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March 4, 2008
The 16th incarnation of Noise Pop, assembled by the same lovely folks behind last fall's inaugural Treasure Island Music Festival [LAS feature], was a weeklong party featuring numerous indie bands, films and merch tables at 15 different venues across San Francisco. More than just a celebration of great music, this unique event is an annual celebration of San Francisco's eclectic and vast musical landscape. From the charms of Thee Parkside on 17th street to the luster of the Great American Music Hall downtown, Noise Pop 2008 revealed the many sides of the city by the bay, and the impossibility of finding parking near any of them.

Little Teeth.

The week featured some well-known indie heavyweights, from The Walkmen to Magnetic Fields, but some of the biggest thrills came from hearing lesser-known bands and performers for the first time. Local products Little Teeth, who opened for Tilly and the Wall on Sunday night, were among the most entertaining acts at Noise Pop this year. During their finale lead singer Dannie Murrie - who has a shattering, shocking voice - wore a tin bowl on her head, writhing on the floor as she thrashed away on her electric guitar (with a sticker that read "I have a small dick," no less), while guitarist Andy Tisdall wailed on a trumpet at her side. It was beautiful noise.

Earlier in the week Grand Archives, featuring former Band of Horses dude Mat Brooke, also made a significant first impression. Judging by the new group's material at Noise Pop, their debut album, which should be coming sometime this year, promises to be killer. There were a number of new acts like Grand Archives which were led by familiar faces. Adam Stephens of Two Gallants fame played a rare solo show where he showcased his diverse musical skills and knack for poetic verse. Yet the biggest debut of the week, which was also the festival's official closing show, was M. Ward and Zoey Deschanel's collaborative project, She & Him. Sunday night was the band's first live performance, a fact not belied by the duo's chemistry and flawless execution on stage at the Great American Music Hall.

Ward has been a rising star in folk music for nearly a decade now, his mixture of lo-fi charm, ear for melody, and that deep and unforgettably raspy voice has produced several albums' worth of classic material. Yet it is in this pairing with Ms. Deschanel, and her surprisingly powerful voice, that Ward has perhaps finally found the vehicle to put him on the grandest of stages. One imagines Deschanel's vocal range (most apparent during a stunning cover of Nina Simone's "I Put a Spell on You") and coquettish allure will make She & Him's forthcoming album a success, but it's really Ward's arrangements and guitar work which provide the elegant space in which the singer shines.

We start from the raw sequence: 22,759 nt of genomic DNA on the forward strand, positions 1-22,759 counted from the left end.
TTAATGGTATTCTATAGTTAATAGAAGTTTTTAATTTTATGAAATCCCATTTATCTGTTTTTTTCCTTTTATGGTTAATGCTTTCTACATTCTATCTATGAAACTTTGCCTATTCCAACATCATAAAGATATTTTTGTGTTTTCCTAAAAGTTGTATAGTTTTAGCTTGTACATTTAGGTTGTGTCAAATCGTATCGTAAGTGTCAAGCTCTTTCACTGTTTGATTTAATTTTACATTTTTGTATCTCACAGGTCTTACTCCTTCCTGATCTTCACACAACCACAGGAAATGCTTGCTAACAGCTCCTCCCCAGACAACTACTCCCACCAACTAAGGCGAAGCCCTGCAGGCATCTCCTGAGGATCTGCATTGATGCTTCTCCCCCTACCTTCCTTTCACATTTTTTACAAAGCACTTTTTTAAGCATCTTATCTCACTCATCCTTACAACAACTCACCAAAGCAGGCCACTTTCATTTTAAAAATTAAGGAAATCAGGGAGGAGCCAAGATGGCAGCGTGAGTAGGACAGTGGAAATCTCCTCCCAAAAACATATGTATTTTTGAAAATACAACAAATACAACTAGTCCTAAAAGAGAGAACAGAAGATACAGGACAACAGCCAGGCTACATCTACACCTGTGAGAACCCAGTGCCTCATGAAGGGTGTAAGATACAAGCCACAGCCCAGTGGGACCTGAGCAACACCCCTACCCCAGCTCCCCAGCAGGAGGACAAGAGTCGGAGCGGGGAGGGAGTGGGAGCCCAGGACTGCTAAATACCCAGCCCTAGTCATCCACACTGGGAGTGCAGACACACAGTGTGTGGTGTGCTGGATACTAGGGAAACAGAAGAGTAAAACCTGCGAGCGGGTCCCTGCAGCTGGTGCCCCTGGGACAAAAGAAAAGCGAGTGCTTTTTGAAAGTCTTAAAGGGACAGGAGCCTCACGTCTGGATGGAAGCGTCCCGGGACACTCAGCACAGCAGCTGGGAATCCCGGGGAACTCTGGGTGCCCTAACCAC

Mountain Goats.

In a week of new sounds, though, it was relative old-timers The Mountain Goats who delivered the festival's most memorable performance. Saturday night, during the second of three (!) appearances at Noise Pop, John Darnielle and his clutch of backing musicians held the tightly-packed crowd at the Independent captive with a rousing set of old and new tracks. Darnielle is a world-class performer, and he brings unbridled energy and raw emotion to every note he plays. During "Slow West Vultures," the opening track from the 2004 album We Shall All Be Healed, Darnielle walked away from the mic and sang entire verses without the help of any amplification. The silence in the audience that allowed him to be heard was a testament not only to the amount of respect the singer and his band commands (I should point out that this wasn't the first time he has done this), but also to the fans themselves. It was a crowd filled with music lovers, people who were willing to travel cross-town through small bars and minor clubs for the chance to see their favorite underground legend or future star. Perhaps more than anything, Darnielle's performance was a moment tot encapsulate the quality and intimacy of Noise Pop itself - a music festival that literally represents the living, breathing streets of indie San Francisco.

Pop and Shop, the festival craft fair at 12 Galaxies.

SEE ALSO: www.noisepop.com

--
Imran Siddiquee
Imran Siddiquee is a freelance writer pursuing self-expression in all its forms. This includes the occasional contribution to LAS as well as writing blogs, essays, short stories, an unpublished novel and some screenplays. He also creates horribly amateur music with his brother Yusuf.

See other articles by Imran Siddiquee.

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